Creating a PhD thesis is an incredibly long project, filling three or four years full-time, or six or more on a part-time basis. It can be quite difficult to stay motivated throughout (and, indeed, through a shorter BA or MA dissertation), so here are a few tips and tricks which I feel might help if you’re desperately wanting to do something – anything! – else.
- Split up your study time into manageable chunks; create a routine for yourself. I tend to work from nine until five every weekday, with a break of forty minutes or so for lunch, and the odd five minutes away from the books or keyboard throughout the day in order to make cups of tea, answer texts, check Instagram, or talk to a friend. A routine like this can really help you to be productive during the week, whilst giving you well-earnt weekends off, in which you can exercise your freedom.
- Allow yourself a treat; for every text you read, block of notes which you type up, or 1,000 words you write, go ahead and eat that doughnut, have that much-needed nap, or order that new top/book/lipstick, etc..
- Talk to someone about your project; I have found that discussing what you are setting out to do, and what you have achieved in the last week or month with a friend or academic acquaintance can be very therapeutic, and can rekindle your love for your subject. It doesn’t have to be an in-depth discussion; try talking to someone for five minutes about what you’re setting out to do, and feel the passion just flowing back in swathes.
- Vary your reading; it’s easy to feel as though you are reading about the same topics over and over – which, let’s face it, at this level, and when working on one particular topic, you probably are. Try and choose something a little different for yourself, and always endeavour to have a book close to hand which isn’t anything to do with your project, but which you still want to do. If you feel as though you need a break from research, read a chapter or two.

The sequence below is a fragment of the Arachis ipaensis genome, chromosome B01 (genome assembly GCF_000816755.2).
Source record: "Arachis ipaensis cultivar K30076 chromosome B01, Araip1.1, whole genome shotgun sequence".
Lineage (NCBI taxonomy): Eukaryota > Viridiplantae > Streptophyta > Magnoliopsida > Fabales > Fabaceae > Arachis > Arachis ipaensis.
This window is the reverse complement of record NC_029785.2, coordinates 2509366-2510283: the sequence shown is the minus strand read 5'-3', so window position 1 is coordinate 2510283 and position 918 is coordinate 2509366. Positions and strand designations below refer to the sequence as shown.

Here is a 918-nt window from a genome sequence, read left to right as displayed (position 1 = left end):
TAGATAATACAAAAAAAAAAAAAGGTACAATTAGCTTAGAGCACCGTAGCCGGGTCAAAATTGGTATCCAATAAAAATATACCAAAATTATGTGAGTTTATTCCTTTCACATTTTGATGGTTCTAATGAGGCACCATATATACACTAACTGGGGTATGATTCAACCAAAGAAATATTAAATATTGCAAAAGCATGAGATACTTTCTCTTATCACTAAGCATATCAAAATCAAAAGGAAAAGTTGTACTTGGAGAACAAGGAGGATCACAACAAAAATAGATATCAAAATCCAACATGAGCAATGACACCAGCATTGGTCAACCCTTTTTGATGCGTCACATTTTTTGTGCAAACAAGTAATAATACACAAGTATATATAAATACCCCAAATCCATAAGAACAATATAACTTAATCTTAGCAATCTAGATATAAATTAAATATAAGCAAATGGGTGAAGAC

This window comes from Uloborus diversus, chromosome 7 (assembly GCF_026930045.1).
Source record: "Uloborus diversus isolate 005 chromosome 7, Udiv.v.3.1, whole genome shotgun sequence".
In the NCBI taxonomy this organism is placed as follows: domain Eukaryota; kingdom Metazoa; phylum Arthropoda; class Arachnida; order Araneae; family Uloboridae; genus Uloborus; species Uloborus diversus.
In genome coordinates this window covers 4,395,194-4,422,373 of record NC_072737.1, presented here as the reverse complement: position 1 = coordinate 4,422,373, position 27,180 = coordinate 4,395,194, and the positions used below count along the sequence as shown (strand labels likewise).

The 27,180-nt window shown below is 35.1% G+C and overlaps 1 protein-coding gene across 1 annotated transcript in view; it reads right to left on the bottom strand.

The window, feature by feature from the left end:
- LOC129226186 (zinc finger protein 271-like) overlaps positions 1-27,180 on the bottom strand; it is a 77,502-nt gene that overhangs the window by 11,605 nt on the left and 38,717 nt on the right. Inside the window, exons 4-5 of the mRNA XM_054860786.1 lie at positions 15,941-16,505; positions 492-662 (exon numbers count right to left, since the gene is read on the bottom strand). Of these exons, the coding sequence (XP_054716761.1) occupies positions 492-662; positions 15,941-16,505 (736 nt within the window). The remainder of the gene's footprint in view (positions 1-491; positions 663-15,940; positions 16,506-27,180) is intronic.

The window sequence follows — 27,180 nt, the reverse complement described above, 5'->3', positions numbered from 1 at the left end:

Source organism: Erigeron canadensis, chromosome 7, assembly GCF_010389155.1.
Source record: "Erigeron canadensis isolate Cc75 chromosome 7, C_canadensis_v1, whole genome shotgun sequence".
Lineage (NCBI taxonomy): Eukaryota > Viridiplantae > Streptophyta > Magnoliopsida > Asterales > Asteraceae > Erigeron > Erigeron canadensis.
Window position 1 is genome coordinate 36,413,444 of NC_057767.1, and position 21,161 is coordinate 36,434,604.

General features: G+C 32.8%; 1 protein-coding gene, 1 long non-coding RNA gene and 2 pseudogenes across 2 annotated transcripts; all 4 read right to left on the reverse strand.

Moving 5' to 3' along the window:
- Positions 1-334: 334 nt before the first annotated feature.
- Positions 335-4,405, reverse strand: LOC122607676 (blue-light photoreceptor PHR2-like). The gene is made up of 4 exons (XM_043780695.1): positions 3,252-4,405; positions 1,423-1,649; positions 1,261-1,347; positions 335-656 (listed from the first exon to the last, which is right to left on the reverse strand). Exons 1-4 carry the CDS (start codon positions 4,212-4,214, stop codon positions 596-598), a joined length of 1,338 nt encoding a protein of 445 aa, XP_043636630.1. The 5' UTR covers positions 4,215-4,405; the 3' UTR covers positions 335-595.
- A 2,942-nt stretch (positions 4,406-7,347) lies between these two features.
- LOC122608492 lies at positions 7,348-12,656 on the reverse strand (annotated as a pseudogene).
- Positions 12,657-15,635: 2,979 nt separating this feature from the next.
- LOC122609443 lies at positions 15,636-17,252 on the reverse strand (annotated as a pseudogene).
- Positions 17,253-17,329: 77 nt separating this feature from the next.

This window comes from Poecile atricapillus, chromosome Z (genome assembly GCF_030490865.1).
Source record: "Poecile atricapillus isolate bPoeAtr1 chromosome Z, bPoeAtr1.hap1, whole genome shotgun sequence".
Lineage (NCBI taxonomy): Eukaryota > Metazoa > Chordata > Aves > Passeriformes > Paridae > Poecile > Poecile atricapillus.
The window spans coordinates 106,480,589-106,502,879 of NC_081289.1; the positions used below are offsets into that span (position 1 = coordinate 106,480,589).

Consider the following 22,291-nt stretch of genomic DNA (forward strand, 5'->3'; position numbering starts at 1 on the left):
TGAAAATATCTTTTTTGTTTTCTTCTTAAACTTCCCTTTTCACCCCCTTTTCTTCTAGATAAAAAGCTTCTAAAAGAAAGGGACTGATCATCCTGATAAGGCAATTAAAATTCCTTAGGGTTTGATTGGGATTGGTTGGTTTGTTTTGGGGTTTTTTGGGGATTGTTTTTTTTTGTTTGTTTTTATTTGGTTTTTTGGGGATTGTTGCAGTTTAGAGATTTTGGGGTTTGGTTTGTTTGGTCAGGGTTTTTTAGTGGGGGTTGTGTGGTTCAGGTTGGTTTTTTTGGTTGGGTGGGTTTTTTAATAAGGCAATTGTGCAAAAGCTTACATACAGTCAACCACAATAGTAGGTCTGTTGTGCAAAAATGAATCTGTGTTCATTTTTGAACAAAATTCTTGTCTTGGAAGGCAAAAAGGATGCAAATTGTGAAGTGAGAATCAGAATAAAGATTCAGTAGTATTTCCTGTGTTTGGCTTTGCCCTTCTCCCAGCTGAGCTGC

- Meditate, or practice yoga; It’s important to do constructive things which are still useful in your daily life, and such exercises can strike the right chord. I’ve not personally meditated before, but I do have a daily pilates routine, which I feel relaxes me.
- Go for a walk or run; if you’re really stuck, a little tired, or you just want a little fresh air, go out and explore. Whether walking or running, fresh air will do you the world of good, and is sure to invigorate you for the rest of the day.
- Write something; choose a topic which isn’t related to your project, and do a little creative writing. If you prefer structured writing, then create a blog, or write a book review of something which you read recently. The process should help to calm and invigorate.
- Have a day off; or even a week off. At this level, ‘me’ time is so important. It’s very easy to get stuck in a routine of working seven days a week and feeling like you never have a break. Taking time for yourself, in which to do things that you love – relaxing, exploring new places, maybe even taking a holiday – is both welcome and expected. For your wellbeing alone, try taking a midweek weekend, where you do everything you like to do on your days off. It will make sure that any stress you’re feeling will go right away.
I hope that these motivational tips are useful to you, and if you have anything else to share which helps you to relax and stay on top of and interested within your project, please let us know in the comments.